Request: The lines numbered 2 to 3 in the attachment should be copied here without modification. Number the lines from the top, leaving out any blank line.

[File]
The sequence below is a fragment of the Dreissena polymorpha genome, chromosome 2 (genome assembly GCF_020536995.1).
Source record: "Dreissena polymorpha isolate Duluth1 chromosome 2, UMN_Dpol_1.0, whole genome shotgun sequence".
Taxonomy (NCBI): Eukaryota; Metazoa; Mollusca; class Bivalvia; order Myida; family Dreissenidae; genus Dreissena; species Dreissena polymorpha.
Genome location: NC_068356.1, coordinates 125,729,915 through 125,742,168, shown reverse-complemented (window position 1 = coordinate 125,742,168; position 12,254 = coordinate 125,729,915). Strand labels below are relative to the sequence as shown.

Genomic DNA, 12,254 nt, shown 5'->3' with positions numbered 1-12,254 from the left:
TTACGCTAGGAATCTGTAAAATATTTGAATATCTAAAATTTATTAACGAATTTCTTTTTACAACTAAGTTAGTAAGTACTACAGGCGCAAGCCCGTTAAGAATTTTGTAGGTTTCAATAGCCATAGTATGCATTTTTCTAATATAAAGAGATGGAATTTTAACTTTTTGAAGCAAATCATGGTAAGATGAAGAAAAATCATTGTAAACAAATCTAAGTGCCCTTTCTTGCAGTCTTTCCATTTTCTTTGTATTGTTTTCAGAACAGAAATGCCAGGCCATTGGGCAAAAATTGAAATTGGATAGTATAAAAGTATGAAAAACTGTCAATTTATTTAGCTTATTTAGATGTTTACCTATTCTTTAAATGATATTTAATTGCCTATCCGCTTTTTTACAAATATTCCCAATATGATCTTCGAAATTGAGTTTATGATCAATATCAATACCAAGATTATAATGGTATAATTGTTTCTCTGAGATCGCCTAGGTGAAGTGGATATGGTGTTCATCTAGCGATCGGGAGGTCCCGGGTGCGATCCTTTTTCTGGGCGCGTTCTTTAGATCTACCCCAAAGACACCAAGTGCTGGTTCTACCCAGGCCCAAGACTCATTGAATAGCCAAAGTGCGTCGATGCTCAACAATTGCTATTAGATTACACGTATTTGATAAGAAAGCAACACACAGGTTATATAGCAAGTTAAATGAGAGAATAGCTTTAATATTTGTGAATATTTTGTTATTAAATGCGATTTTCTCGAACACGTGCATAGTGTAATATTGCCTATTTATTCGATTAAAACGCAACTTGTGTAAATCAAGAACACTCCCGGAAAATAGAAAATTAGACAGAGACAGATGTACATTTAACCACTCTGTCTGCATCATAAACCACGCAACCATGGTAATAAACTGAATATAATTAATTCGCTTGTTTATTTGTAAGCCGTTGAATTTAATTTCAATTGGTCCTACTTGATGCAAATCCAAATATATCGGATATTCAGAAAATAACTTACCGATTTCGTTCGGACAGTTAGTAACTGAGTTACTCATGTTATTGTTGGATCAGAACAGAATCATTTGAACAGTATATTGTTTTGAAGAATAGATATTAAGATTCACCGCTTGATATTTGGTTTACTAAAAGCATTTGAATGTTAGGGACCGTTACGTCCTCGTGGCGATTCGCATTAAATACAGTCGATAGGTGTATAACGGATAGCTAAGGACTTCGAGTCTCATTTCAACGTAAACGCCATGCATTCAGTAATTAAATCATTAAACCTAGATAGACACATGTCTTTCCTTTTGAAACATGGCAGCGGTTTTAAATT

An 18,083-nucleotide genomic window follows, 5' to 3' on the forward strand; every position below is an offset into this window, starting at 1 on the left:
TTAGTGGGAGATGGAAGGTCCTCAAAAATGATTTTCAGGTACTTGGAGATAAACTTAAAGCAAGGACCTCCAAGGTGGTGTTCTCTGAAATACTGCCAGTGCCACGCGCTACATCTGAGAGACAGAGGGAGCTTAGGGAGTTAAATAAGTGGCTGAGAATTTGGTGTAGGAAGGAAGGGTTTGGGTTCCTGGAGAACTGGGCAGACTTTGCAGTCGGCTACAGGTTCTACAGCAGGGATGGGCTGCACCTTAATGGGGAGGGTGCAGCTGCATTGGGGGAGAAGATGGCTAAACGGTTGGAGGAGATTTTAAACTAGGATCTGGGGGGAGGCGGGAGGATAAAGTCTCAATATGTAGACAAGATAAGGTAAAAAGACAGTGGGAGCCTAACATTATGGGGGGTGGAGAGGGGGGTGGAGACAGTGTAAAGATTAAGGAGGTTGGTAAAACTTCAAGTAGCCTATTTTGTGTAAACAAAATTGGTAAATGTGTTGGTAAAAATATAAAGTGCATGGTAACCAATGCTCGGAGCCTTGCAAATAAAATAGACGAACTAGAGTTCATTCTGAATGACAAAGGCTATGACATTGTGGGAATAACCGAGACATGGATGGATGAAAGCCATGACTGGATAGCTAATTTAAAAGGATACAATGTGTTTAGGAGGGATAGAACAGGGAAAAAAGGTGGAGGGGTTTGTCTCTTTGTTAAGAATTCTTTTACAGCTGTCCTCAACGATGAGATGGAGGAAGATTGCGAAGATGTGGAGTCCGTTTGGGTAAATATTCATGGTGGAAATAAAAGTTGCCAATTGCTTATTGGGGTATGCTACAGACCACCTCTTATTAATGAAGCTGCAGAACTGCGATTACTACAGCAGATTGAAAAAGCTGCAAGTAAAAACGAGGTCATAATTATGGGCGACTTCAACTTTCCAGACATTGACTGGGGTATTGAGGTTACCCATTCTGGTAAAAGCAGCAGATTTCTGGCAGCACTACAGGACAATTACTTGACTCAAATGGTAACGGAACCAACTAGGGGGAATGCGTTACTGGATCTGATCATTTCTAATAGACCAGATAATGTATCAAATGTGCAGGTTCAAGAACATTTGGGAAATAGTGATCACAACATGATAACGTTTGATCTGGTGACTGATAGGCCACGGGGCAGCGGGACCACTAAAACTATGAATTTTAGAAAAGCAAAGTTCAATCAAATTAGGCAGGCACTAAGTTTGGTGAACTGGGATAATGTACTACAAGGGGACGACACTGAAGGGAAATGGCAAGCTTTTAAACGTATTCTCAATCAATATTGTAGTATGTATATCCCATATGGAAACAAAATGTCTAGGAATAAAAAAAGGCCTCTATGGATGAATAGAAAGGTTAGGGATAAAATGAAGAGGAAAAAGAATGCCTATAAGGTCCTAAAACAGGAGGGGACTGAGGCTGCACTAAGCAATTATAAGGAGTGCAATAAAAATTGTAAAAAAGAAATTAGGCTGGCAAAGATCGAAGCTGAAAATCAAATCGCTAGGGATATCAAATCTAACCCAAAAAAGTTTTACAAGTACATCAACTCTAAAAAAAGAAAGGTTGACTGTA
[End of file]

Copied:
Source record: "Dreissena polymorpha isolate Duluth1 chromosome 2, UMN_Dpol_1.0, whole genome shotgun sequence".
Taxonomy (NCBI): Eukaryota; Metazoa; Mollusca; class Bivalvia; order Myida; family Dreissenidae; genus Dreissena; species Dreissena polymorpha.